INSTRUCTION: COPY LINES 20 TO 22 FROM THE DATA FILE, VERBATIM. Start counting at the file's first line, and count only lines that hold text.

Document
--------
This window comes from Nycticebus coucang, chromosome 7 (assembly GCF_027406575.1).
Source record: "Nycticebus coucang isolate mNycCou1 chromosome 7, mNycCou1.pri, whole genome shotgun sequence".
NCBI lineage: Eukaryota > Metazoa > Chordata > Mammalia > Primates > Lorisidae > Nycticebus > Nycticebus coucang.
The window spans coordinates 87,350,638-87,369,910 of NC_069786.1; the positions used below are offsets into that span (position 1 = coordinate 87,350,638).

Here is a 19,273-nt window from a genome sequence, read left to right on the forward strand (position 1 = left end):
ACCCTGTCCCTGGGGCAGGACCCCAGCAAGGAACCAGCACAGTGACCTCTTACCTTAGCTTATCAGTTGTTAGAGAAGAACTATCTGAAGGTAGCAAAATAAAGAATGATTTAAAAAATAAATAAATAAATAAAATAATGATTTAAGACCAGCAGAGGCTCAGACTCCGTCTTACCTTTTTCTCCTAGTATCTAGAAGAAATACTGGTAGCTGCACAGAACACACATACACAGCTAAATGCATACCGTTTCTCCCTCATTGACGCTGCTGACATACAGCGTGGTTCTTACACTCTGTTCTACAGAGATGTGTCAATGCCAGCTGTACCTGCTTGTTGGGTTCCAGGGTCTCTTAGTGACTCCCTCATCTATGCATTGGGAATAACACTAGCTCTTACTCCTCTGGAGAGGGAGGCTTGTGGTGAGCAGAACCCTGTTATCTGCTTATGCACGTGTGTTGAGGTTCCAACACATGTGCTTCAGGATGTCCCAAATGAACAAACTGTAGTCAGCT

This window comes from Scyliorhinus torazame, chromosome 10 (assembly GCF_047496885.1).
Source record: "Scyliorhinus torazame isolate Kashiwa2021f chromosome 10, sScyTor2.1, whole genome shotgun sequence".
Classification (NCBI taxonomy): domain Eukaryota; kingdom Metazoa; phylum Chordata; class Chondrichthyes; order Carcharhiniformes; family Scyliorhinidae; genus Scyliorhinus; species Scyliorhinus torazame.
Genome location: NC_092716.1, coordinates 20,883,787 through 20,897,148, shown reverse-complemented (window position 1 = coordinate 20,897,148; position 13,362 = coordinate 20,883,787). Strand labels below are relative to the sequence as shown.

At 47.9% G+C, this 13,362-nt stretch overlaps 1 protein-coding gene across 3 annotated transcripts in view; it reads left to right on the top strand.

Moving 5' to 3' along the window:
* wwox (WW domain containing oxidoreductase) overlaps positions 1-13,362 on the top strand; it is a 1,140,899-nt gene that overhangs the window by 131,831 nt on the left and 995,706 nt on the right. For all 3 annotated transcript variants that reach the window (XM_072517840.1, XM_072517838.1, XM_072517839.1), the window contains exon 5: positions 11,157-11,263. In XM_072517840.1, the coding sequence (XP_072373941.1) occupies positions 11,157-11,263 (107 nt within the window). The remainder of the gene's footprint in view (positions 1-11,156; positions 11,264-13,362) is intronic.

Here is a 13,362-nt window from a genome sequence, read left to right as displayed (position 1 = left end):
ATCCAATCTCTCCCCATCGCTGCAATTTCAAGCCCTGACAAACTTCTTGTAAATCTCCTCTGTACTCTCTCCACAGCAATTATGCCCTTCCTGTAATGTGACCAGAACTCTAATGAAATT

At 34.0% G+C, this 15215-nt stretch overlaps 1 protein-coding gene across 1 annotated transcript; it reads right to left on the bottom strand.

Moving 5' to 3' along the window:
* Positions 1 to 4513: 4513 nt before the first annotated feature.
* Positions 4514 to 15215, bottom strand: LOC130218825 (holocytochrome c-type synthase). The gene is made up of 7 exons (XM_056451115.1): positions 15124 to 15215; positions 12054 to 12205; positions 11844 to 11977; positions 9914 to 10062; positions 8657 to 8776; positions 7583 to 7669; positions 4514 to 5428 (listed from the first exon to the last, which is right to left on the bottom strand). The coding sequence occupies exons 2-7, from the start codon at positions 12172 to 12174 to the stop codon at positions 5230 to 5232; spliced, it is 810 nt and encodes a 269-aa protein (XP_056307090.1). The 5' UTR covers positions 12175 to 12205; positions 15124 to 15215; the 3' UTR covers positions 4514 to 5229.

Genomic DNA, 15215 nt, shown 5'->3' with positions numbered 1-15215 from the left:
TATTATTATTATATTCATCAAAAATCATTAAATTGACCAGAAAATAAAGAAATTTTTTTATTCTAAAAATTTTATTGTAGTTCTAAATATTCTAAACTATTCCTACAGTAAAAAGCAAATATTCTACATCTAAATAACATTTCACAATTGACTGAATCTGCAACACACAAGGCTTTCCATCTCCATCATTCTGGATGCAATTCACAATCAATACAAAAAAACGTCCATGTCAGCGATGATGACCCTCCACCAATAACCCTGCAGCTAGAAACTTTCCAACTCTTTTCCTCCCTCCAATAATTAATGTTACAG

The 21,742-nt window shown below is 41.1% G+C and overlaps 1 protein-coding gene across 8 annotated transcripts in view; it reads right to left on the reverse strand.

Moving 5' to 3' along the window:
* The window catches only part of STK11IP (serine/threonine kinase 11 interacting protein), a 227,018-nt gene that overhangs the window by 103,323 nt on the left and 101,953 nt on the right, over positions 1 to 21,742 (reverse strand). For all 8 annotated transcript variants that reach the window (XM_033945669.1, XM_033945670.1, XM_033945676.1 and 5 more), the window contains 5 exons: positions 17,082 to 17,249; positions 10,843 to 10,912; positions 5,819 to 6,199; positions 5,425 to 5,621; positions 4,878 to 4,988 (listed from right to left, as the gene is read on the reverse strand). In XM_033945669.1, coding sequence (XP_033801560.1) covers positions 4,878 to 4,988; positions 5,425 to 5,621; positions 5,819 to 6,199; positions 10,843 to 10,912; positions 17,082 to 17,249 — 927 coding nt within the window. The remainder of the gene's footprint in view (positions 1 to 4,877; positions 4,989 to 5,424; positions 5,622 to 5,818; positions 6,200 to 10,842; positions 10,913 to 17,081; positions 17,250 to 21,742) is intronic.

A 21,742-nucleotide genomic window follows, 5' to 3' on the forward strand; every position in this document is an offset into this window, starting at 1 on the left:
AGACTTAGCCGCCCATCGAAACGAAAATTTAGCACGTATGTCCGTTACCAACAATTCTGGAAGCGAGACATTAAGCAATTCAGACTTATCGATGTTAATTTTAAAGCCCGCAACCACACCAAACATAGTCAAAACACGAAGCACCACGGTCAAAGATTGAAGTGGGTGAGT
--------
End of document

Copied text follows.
Genomic DNA, 15215 nt, shown 5'->3' with positions numbered 1-15215 from the left:
TATTATTATTATATTCATCAAAAATCATTAAATTGACCAGAAAATAAAGAAATTTTTTTATTCTAAAAATTTTATTGTAGTTCTAAATATTCTAAACTATTCCTACAGTAAAAAGCAAATATTCTACATCTAAATAACATTTCACAATTGACTGAATCTGCAACACACAAGGCTTTCCATCTCCATCATTCTGGATGCAATTCACAATCAATACAAAAAAACGTCCATGTCAGCGATGATGACCCTCCACCAATAACCCTGCAGCTAGAAACTTTCCAACTCTTTTCCTCCCTCCAATAATTAATGTTACAG

The 21,742-nt window shown below is 41.1% G+C and overlaps 1 protein-coding gene across 8 annotated transcripts in view; it reads right to left on the reverse strand.